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Kalamu ya Salaam's information blog


That’s a fruit plate, two small pieces of catfish cut in half, scrambled eggs, and two bottles of liquid nutritional supplements along with a big helping of tea to drink.

NEW ORLEANS–Another day trying to make it to the other side. . . started to paraphrase “the sunny side of the street” but sunshine is not what we need at this moment, even though blue skies and no rain is deeply appreciated.

This morning we woke up–I say woke up, but don’t get the impression we were sleeping in our own beds, especially not the beds we slept in last week. No. Many of us were making do on air mattresses, couches in other people’s homes, and shuffling about scavenging whatever provisions we could stumble across.

Of course, a number of us are still in our own abodes–however the bulk of many of my friends and associates have de-camped for other parts of the country–both near and far, known, and in quite a few cases, parts unknown.

I live in an apartment at Ashe Cultural Arts Center and decided to join my daughter, Asante, and Peteh Muhammad, Asante’s fiancé, along with Peteh’s son, Akeel. Asante lives on Norman Francis Blvd., the former Jefferson Davis Blvd., in what is called the mid-city area. When Ida hit we (including two dogs: “Eight” and “Chop”) moved to a house owned by Peteh’s people. He had agreed to take care of the property located in the 8th ward on Law Street, corner of Almonaster.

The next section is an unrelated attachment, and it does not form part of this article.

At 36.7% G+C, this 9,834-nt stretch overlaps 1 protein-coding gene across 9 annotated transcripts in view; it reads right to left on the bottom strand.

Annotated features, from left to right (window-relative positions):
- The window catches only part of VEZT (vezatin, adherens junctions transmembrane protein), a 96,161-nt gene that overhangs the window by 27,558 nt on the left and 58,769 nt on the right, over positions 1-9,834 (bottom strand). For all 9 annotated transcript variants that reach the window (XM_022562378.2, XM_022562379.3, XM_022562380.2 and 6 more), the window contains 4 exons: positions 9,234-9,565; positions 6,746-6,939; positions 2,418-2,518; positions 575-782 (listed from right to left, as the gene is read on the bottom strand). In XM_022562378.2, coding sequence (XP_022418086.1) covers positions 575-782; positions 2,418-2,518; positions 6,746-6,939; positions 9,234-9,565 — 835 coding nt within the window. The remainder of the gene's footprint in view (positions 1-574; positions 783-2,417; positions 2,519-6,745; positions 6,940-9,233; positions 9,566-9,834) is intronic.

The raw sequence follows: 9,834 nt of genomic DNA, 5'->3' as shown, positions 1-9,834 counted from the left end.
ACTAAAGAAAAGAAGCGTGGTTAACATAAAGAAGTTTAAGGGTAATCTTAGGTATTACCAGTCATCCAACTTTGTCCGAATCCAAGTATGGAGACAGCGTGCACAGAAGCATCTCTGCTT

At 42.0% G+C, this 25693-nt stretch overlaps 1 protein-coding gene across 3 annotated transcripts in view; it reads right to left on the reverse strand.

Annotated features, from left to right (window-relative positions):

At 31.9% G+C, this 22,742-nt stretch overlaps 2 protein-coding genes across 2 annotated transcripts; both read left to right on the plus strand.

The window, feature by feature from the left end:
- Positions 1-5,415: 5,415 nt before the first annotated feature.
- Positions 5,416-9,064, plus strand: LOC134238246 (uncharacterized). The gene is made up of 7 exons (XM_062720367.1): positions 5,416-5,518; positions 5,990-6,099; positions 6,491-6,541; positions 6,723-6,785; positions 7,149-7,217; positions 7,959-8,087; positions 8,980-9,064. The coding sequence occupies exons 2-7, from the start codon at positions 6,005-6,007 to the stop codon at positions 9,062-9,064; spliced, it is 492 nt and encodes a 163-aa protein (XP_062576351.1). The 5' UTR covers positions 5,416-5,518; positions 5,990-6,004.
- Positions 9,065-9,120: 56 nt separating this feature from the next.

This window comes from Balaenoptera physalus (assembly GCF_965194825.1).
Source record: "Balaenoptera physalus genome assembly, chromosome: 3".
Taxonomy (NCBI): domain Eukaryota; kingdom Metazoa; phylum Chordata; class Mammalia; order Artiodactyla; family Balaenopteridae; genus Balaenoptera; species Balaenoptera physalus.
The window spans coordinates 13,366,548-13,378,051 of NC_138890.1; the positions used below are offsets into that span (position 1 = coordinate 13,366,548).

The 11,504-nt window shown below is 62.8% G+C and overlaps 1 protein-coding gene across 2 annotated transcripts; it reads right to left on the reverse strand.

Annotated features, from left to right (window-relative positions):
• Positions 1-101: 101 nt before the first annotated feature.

I write to you now from exile, even though I am ensconced in my native city.

Ida is a prelude to tomorrow. An opening act of America’s future. This is what next year, and the year after, so forth and so on, will look like. Dystopian and totally unpredicted events, increasingly, will dominate our days.

The follow-up of Ida oxymoronically did more damage in New York and New Jersey than it did in Louisiana where the storm crashed ashore. By Saturday, September 4th, over forty people have died as a result of the storm with only 4 reported fatalities in Louisiana.

Let me see if I can break down the disparity–particularly what happened in New Orleans.

New Orleans has a centuries long tradition of dealing with hurricanes. Today most Americans remember when Katrina hit the Crescent City. However, recalled or forgotten, history is not the problem. Tomorrow is the question.

Is our nation ready to really deal with climate change?